FIG. 4 shows a block diagram of the hardware of an exemplary embodiment of an embedded process unit 206. In this exemplary embodiment, the embedded process unit 206 comprises two embedded processes 402, an interface element 404, a user element 406, and a memory 408, all connected via links 410. Each of the embedded processes 402 may support one or more general-purpose processors and one or more hardware accelerators. The exemplary configuration shown in FIG. 4 has been adapted to support a total of four general-purpose processors and eight hardware accelerators as embedded processes. However, in general, it should be appreciated that the embedded process unit may contain various capacities and configurations of embedded processes and that any known or later developed processes may be employed on the embedded unit with equal success in accordance with this invention.

FIG. 5 shows two exemplary embodiments of an embedded process unit 206. In FIG. 5a, there are four physical network connections directly on the embedded process unit 206 and the embedded process unit 206 is configured to receive and examine any messages on the network, in a promiscuous listener mode and report on features of interest within a message. Such a configuration may be useful, for example, in an Intrusion Detection System (IDS) application, where the content of the messages is examined. In FIG. 5b, the four physical ports are configured in two pairs, with an embedded general-purpose processor 504 between each pair of ports. In this configuration, the embedded general-purpose processor 504 may not examine the content of each message due to time constraints, but rather may only look at the routing information and protocol information. Such a configuration may be useful, for example, in a firewall application.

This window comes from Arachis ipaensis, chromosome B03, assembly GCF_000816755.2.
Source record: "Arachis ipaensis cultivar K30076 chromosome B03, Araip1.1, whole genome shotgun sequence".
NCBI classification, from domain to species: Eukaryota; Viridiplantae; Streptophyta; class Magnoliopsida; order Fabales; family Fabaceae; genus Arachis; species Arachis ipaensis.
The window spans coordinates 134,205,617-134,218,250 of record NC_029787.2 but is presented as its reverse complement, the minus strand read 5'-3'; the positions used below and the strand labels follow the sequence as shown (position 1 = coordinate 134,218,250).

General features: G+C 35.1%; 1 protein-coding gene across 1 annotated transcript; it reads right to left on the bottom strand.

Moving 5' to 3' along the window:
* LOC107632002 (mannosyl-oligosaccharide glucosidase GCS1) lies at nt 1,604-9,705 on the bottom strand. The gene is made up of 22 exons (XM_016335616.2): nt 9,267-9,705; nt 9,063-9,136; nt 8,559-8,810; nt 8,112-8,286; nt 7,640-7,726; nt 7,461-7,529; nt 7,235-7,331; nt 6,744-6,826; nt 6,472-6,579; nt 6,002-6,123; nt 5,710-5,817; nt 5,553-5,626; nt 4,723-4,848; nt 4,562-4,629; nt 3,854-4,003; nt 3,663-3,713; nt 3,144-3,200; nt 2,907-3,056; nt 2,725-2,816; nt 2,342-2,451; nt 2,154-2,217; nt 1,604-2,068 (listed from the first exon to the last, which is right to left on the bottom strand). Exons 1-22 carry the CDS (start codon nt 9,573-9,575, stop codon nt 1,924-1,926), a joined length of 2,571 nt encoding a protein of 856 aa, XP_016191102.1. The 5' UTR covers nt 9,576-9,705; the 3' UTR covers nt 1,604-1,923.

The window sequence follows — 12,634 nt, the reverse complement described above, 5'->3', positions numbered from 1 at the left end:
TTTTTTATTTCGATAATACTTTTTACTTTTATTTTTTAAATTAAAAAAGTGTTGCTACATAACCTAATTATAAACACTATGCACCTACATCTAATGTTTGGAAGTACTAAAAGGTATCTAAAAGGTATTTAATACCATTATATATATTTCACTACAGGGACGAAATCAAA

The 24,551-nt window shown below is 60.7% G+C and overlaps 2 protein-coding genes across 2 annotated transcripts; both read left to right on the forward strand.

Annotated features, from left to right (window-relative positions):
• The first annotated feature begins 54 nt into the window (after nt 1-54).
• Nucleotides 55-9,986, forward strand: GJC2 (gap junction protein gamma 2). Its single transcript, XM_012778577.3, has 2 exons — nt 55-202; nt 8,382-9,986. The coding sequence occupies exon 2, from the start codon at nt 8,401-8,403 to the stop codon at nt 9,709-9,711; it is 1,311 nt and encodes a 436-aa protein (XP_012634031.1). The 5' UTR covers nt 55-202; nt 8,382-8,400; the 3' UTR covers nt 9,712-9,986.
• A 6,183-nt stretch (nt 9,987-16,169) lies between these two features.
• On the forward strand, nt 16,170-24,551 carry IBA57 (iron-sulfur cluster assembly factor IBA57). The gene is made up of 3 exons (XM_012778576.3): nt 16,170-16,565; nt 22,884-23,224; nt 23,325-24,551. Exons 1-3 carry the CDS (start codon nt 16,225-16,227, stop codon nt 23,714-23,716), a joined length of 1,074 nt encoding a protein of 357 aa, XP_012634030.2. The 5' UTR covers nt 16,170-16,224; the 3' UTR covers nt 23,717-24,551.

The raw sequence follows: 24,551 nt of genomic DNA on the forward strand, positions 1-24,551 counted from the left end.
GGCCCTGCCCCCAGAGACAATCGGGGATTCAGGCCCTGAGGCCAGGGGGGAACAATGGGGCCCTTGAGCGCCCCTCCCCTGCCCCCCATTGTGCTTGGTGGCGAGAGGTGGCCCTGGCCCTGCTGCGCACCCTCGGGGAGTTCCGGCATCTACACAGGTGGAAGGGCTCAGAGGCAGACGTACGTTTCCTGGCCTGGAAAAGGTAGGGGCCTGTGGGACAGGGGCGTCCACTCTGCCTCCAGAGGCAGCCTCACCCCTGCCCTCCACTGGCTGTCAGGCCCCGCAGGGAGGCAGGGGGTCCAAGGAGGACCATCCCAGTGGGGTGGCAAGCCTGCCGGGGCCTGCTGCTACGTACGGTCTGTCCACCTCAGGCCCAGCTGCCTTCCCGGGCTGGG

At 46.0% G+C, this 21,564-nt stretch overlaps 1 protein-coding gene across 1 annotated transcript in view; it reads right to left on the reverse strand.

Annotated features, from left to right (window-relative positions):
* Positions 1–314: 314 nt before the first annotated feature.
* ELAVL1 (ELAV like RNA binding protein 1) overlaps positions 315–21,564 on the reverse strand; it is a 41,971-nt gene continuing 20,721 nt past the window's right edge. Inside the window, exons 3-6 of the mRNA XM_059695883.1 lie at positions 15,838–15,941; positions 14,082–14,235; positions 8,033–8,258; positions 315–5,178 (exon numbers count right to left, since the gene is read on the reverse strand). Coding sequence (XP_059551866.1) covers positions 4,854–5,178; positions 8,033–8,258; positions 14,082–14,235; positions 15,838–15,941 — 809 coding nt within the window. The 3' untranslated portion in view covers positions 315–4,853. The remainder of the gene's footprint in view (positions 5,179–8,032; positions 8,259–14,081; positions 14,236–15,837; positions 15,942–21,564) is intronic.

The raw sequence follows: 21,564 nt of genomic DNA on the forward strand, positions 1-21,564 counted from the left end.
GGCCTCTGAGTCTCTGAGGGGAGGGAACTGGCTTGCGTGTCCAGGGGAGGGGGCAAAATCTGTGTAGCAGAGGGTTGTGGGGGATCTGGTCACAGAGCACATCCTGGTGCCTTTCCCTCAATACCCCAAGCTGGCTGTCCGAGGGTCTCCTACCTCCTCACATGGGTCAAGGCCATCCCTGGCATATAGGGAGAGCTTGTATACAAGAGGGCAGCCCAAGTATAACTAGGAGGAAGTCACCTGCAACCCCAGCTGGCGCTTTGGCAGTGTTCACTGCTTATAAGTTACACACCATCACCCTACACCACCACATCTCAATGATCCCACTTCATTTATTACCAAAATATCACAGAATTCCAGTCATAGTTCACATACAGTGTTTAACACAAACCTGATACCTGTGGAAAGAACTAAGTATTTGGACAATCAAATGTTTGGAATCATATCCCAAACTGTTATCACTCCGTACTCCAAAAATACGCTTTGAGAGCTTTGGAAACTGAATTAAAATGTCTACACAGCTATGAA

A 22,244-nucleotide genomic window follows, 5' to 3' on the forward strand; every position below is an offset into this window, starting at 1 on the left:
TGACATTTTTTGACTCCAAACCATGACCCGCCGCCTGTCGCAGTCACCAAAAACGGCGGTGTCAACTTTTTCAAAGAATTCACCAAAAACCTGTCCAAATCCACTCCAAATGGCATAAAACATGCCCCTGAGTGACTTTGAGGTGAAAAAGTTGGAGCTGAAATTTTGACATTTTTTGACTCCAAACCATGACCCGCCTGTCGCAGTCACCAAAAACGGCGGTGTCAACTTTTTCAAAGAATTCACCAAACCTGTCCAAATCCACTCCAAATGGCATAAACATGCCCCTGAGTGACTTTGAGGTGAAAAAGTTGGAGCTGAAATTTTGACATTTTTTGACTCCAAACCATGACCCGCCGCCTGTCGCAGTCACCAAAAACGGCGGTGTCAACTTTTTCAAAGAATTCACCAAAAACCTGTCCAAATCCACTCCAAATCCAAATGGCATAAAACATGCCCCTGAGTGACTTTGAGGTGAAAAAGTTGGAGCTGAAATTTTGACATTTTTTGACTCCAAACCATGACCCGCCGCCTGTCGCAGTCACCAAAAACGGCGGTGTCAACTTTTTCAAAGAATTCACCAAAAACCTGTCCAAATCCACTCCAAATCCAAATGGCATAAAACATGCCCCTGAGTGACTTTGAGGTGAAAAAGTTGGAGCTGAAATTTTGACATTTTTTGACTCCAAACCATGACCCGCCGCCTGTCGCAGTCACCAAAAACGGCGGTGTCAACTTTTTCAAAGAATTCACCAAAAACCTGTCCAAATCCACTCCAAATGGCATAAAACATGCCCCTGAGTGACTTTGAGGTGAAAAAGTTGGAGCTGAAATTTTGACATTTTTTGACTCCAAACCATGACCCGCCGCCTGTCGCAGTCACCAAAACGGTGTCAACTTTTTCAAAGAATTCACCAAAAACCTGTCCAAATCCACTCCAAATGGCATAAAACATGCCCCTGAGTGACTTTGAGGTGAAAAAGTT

FIG. 6 is a functional block diagram of an exemplary embedded process 402. In particular, the embedded process 402 contains two general-purpose processors 602 and four hardware accelerators 604. The embedded process 402, for example, may function as a decoder, an encoder, a decryption processor, an encryption processor, a parser, a validation processor, a translator, a transaction processor, and/or the like. However, it should be appreciated that the embedded process 402 shown is an exemplary representation for illustration purposes only and, according to contemplated uses of the present invention, any combination of microprocessors, microcontrollers, digital signal processors, software objects, hardware accelerators, a hardwired electronic or logic circuit such as a discrete element circuit, a programmed logic device such as a PLD, PLA, FPGA, PAL, and/or the like may be used in the system with equal success. In another exemplary embodiment, the embedded process 402 may be able to be configured to delete or disable functions such as, for example, cryptography functions, which may be restricted by the government from exportation.

FIG. 7 is a diagram of the data flow in an exemplary embodiment of the present invention. In particular, the client 104 transmits a message containing an external identifier. The server proxy 140 receives a message containing an external identifier. The server proxy 140 maps the external identifier to an internal identifier using mapping 704, and transfers the message to the embedded process handling proxy 160. The embedded process handling proxy places the message in the embedded process memory 248. The embedded process 228 detects the message in memory 248, processes the message and places a resulting message in the embedded hardware accelerator memory 248. The result message is now available for further processing within the system, either by another embedded process or by the embedded process handling proxy 160. Once the processing has been completed and a response is generated, the embedded process handling proxy 160 will transfer the response message to the server proxy 140 for transmission to the client 104.